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The History of the Church in 100 Objects

What are museums for and why do we continue to build and visit them? Museums give us the opportunity to see significant objects that reveal information about a topic (such as examples of animals or gemstones), demonstrate aesthetic beauty (such as paintings or sculptures), or tell a story about an important historic occasion. A number of years ago, the British Museum in London exhibited ‘The History of the World in 100 Objects’, choosing artifacts from their enormous collection to represent various eras and events.

Our Church History Program lent itself well to a similar project – ‘The History of the Church in 100 Objects’. At the beginning of the year, classes discussed how we might understand the value of keeping and viewing objects from a Biblical perspective. Students considered objects that were representative of their family and wrote ‘museum descriptions’ for these. In Semester 2, Year 6-9 students researched important events and people from the era they were studying this year and searched for representative artifacts from that event or person. They worked in groups to re-create these artifacts and to write a museum description.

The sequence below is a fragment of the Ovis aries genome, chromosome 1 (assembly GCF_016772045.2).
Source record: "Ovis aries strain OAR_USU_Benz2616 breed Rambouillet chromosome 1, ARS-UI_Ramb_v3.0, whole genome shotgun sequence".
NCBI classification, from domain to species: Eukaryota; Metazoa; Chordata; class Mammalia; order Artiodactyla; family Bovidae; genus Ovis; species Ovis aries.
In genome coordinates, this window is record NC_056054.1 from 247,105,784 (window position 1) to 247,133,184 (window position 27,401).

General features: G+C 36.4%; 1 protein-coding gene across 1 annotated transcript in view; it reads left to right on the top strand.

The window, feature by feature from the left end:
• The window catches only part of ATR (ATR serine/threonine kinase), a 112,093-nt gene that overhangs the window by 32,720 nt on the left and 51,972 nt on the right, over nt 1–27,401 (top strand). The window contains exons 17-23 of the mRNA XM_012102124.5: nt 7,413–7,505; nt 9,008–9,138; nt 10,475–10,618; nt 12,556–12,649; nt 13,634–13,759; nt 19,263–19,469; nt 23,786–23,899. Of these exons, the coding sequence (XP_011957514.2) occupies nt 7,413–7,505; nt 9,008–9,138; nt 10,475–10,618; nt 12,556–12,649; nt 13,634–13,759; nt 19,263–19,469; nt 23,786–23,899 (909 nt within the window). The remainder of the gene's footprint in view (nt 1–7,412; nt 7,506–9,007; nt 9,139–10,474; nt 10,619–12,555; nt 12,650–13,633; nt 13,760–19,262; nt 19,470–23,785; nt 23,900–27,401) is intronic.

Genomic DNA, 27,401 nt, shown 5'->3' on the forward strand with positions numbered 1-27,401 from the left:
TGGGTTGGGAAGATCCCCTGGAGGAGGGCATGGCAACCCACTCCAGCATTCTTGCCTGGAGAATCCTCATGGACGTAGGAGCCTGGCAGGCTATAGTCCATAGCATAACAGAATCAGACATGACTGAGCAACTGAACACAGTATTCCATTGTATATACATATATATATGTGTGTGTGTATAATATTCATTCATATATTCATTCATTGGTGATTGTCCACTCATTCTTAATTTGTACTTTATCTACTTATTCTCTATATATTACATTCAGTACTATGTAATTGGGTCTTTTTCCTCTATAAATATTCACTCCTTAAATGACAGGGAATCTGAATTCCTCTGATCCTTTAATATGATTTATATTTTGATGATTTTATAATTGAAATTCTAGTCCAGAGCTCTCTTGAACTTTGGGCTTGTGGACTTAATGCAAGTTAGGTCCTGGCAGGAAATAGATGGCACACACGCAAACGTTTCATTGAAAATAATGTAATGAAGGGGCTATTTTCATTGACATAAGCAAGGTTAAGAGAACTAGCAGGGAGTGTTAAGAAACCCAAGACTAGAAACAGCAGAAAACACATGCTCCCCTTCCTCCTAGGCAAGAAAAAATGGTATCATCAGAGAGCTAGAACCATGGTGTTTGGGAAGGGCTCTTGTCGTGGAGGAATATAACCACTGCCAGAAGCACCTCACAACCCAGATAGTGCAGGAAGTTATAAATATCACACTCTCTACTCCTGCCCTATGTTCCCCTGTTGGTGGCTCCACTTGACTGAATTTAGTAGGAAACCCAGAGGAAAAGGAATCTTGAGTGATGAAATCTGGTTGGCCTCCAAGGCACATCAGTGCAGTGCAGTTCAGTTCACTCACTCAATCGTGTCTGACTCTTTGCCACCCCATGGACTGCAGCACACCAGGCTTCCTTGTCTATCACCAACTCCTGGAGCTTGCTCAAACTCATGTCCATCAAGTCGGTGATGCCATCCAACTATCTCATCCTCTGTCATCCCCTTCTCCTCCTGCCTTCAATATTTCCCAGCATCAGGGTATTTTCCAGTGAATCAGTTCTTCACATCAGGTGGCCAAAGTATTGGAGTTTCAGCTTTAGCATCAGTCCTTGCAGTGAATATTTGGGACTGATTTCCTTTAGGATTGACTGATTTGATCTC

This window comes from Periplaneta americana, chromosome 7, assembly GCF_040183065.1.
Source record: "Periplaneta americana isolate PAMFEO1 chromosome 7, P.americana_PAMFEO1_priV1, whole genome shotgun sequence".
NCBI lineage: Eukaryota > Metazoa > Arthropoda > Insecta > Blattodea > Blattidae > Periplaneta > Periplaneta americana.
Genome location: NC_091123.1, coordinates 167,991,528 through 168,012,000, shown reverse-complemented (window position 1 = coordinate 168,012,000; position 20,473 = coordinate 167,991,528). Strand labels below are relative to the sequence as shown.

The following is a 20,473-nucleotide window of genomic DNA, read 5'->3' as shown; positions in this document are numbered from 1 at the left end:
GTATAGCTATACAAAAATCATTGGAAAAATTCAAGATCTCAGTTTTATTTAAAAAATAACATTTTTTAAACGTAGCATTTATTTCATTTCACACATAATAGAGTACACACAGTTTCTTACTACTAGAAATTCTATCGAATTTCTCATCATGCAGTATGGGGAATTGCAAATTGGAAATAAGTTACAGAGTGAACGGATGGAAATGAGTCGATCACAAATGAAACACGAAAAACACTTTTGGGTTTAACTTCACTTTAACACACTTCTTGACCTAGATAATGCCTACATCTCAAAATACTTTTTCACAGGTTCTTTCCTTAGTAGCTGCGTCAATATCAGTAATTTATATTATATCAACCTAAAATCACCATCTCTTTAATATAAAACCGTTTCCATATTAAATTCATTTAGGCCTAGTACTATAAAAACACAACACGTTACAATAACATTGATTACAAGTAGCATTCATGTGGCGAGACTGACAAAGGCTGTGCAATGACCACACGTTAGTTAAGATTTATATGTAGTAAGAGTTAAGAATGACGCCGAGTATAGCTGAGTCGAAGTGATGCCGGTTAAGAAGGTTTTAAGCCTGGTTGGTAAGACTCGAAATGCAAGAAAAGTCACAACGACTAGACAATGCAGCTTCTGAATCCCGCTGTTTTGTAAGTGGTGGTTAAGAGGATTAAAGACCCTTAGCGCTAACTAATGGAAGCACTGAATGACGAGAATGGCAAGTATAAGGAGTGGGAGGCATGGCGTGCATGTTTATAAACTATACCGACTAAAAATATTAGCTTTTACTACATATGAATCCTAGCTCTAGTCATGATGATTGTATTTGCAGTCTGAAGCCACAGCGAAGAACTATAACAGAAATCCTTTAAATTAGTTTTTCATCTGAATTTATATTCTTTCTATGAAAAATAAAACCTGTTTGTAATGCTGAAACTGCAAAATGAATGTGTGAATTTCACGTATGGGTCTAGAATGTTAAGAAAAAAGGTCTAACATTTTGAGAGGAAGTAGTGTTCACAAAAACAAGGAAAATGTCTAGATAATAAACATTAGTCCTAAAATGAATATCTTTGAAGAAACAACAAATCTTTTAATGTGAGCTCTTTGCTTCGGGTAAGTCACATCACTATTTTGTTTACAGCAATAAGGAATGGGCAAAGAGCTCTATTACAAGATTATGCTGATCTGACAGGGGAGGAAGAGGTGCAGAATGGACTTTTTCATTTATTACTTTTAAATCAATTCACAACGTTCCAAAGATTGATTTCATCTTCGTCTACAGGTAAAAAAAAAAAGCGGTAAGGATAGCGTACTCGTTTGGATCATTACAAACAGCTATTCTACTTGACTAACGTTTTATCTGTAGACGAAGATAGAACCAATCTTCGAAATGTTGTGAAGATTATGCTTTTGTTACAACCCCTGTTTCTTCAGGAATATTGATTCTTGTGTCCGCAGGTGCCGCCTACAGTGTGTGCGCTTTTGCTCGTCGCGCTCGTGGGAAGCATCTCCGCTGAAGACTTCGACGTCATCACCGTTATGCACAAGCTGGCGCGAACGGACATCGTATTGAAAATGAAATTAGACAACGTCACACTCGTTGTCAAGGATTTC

Mrs Dalais and Mrs Howard devoted Church History class time to the creation of these objects and worked with Mrs Vivian on a public museum display. On 22 September, students arranged their exhibit and parents were able to visit in the evening.

Some of the objects represented were:

  • The Dead Sea Scrolls
  • A mysterious Rotas Square from the Ancient Church
  • P52, a papyrus fragment with the oldest copy of the book of John
  • The Hagia Sophia church in Constantinople
  • The Iron Crown of Lombardy
  • The Lindisfarne Gospels
  • The Venerable Bede stained glass window
  • The ‘Holy Lance’ of the Crusades
  • Martin Luther’s ’95 Theses’
  • John Knox’s longsword
  • Slave shackles
  • ‘The Fundamentals’ book
  • Charles Darwin’s HMS Beagle
  • Martin Luther King’s letters
  • George Whitefield’s travelling pulpit
  • Pope Formosus in the ‘Cadaver Synod’

Mrs Dalais reminded us that the Church is the ‘Bride of Christ’ who is looking forward to Jesus’ return with a unique display. In addition, Mrs Vivian contributed a number of her own original artifacts, including pages from a 1500s Geneva Bible, a 1650 King James Bible, and a 1791 Isaac Collins Bible. Students could also walk the length of Mrs Vivian’s 30-metre timeline which charted the course of Church History from the time of Christ.

The project reminded us that the objects we keep and view are evidence that God has been working in His Church for over two millennia, and He continues in His faithfulness to us today.

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